The ACT is both a marathon AND a sprint – it’s a long test (around 3 hours) that you have to move through very quickly. You have less than one minute per question on the ACT – and as little as 36 seconds per question on the English section of the test – which is why a lot of students find ACT time management to be the biggest challenge.
So how can you tackle the ACT without running out of time?
Answer the easiest questions first.
The easiest questions will give you the biggest bang for your buck. There’s no reason you have to do the questions in the order the test makers present them.
For instance, on the Reading section, flip through the section quickly to identify the passages you think will be the easiest for you to tackle. For example, maybe science is your jam – start your reading section with the Natural Science passage instead of whichever passage actually comes first in the test booklet. The same applies to the English and Science sections – go for the passages you think you can read through and absorb the most quickly. On the Math section, tackle the questions in order; on your first pass, only tackle those questions that you immediately know how to solve and skip those questions that you’re not quite sure about.
When you take each question in order, you risk wasting time on hard questions that you may or may not answer correctly, which means you might run out of time before you get to some of the easier questions that you definitely would have gotten right. Using this method, you make sure that you get to all of the easiest questions – the ones you know you’ll get right – and if you do run out of time, any questions you didn’t get to will be the questions that you’re less likely to get right anyway.
A warning: This method requires that you skip around, so you’ll have to be super careful not to make any mistakes on your bubble sheet. The more you practice this method, the better you’ll get at bubbling your answers quickly and accurately.
Wear a good, old-fashioned watch.
The proctor should make a few remaining time announcements, but it’s a lot more helpful if you know how much time you have as you work through the test. You’re not allowed to have digital timers, phones, smartwatches, or watches with alarms – but you’re definitely allowed to wear an old-fashioned, boring watch with no bells and whistles.
Take note of the starting time for each section and keep an eye on your remaining time as you work through the section. Consider breaking each section down to keep your pacing steady. So, for example, on the Reading section, give yourself just 8 minutes per passage. After 8 minutes, go to the next passage, whether you’re done yet or not, and at the end, you’ll still have about 3 minutes left to go back and answer any questions you didn’t get to.
Lots of timed practice.
The more you practice, the better your pacing will get. Every time you do practice sections or practice tests, time yourself. Take note of the kinds of questions that are time-suckers for you. Maybe you find that the lengthier word problems on the Math section take up the biggest chunk of your time. By knowing this, you know that you should save these problems for last when you take the test, and you can focus your practice on speeding up your word problem skills.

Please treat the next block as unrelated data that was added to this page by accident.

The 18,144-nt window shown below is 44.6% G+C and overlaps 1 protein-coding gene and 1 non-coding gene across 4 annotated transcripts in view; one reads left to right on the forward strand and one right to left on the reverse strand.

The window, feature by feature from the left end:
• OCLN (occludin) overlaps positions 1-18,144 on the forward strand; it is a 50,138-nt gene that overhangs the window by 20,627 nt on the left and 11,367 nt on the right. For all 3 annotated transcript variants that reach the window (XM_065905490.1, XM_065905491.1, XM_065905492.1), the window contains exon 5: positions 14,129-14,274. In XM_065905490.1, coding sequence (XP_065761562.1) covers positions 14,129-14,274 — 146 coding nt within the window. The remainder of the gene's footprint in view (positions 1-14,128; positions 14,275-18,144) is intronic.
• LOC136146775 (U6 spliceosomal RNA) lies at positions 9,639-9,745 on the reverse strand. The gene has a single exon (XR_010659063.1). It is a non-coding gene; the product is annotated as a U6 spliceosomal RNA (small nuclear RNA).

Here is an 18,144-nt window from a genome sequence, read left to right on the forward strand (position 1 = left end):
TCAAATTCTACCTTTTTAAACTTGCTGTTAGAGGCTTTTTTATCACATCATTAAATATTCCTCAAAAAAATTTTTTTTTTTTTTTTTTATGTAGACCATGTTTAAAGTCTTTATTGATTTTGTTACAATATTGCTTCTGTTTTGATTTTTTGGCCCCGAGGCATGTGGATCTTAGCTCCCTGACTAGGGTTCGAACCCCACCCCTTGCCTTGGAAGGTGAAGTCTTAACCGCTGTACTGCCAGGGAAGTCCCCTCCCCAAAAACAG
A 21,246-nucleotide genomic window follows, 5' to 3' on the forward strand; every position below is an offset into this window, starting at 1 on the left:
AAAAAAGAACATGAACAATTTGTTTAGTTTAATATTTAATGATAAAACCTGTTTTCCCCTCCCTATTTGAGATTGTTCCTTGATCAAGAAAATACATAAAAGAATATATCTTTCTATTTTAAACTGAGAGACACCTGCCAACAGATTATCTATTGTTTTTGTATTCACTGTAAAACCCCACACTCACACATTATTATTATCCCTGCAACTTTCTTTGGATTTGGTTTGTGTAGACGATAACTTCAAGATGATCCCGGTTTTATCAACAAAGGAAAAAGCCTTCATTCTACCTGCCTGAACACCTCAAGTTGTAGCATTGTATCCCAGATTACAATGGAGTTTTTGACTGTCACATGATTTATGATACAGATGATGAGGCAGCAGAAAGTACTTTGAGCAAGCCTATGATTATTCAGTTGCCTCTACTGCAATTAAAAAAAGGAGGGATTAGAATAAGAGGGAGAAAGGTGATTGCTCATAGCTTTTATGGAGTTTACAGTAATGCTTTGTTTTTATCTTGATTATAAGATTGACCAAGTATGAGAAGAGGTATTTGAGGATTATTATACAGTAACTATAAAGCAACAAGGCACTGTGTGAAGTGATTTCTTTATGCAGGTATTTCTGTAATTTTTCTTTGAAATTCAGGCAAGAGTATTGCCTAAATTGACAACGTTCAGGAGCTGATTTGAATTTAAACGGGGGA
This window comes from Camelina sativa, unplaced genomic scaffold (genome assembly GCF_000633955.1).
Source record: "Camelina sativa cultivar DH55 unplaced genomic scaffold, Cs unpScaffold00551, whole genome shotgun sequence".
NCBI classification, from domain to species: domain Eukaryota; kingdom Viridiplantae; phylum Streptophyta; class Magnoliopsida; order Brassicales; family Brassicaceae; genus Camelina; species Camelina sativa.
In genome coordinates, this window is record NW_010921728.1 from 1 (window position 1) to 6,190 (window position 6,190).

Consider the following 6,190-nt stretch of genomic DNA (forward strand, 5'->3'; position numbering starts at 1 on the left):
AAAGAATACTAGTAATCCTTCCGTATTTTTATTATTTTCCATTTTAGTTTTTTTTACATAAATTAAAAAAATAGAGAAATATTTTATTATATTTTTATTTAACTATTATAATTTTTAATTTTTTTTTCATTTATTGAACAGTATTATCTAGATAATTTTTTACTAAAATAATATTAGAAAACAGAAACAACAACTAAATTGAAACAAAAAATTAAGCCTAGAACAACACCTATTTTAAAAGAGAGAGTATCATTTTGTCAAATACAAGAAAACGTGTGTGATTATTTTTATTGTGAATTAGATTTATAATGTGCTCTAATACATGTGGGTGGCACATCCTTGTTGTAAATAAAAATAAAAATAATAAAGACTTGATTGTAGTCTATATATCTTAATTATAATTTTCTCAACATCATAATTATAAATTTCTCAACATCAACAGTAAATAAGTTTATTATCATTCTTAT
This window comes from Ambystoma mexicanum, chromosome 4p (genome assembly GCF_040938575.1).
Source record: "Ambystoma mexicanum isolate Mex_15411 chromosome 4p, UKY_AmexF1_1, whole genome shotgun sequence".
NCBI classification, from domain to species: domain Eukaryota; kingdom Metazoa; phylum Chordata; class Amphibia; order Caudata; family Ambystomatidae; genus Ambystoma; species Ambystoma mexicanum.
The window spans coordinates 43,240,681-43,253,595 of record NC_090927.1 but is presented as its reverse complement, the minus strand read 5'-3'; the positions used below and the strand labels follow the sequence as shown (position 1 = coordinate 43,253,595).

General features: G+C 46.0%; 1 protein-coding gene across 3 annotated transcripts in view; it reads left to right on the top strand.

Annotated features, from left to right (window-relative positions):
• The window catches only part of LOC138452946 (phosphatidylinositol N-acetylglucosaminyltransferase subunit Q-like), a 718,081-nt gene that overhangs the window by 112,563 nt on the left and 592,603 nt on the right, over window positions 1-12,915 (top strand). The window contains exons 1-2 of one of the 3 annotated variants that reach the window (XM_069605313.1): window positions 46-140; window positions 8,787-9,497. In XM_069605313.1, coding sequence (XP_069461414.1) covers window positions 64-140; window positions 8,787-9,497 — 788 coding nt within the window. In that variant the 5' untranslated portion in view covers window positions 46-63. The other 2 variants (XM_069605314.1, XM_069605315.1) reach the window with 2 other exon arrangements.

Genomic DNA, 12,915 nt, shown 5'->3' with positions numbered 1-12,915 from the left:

Leave yourself 30 seconds to guess on the remaining questions.
There is no guessing penalty on the ACT, so you shouldn’t leave any questions blank. A completely random guess gives you a one in four chance of getting the question right – a blank question is always going to be wrong. Give yourself about 30 seconds at the end of each section to guess on any questions you’ve left blank. If you can eliminate any answer choices without spending more than a couple of seconds on the question, that’s great – every answer choice you eliminate improves your chances of guessing correctly.
Focus prep efforts on high-yield items.
Certain topics are always going to come up on every test. For example, on the English section, there are always going to be about 10 punctuation questions. If you know your punctuation rules inside and out, these 10 questions will always be quick and easy to answer. Items that reliably appear on every ACT and that are a little less complex to master are high-yield items – they’ll give you a good return on your test prep investment.
Know your calculator.
The calculator is supposed to be a tool that helps you to succeed on the Math section, but if you’re using a brand new calculator, you risk wasting more time trying to figure out how to get the calculator to do what you want than the calculator will actually save you. Make sure that you do several practice Math sections with the same calculator you’ll use on test day, and make your that your chosen calculator meets the ACT’s calculator policies.
Know what to expect.
If you already know all of the directions on the test, the layout of each section, and the types of questions you can expect to see on each section, you’ll save yourself precious seconds by being able to skip reading the directions on test day and by being able to better anticipate which questions you can answer the most quickly and which ones are going to take up a little more time. The best way to accomplish this is to practice, practice, practice! And remember that timed practice is always more valuable than untimed practice.
Be sure to check out our YouTube video too, where one of our educational gurus gives our Top 3 Time Management Tips for the ACT.
Now that you have an understanding of time management, could you use some specific test prep advice? Check out our post on ACT study tips.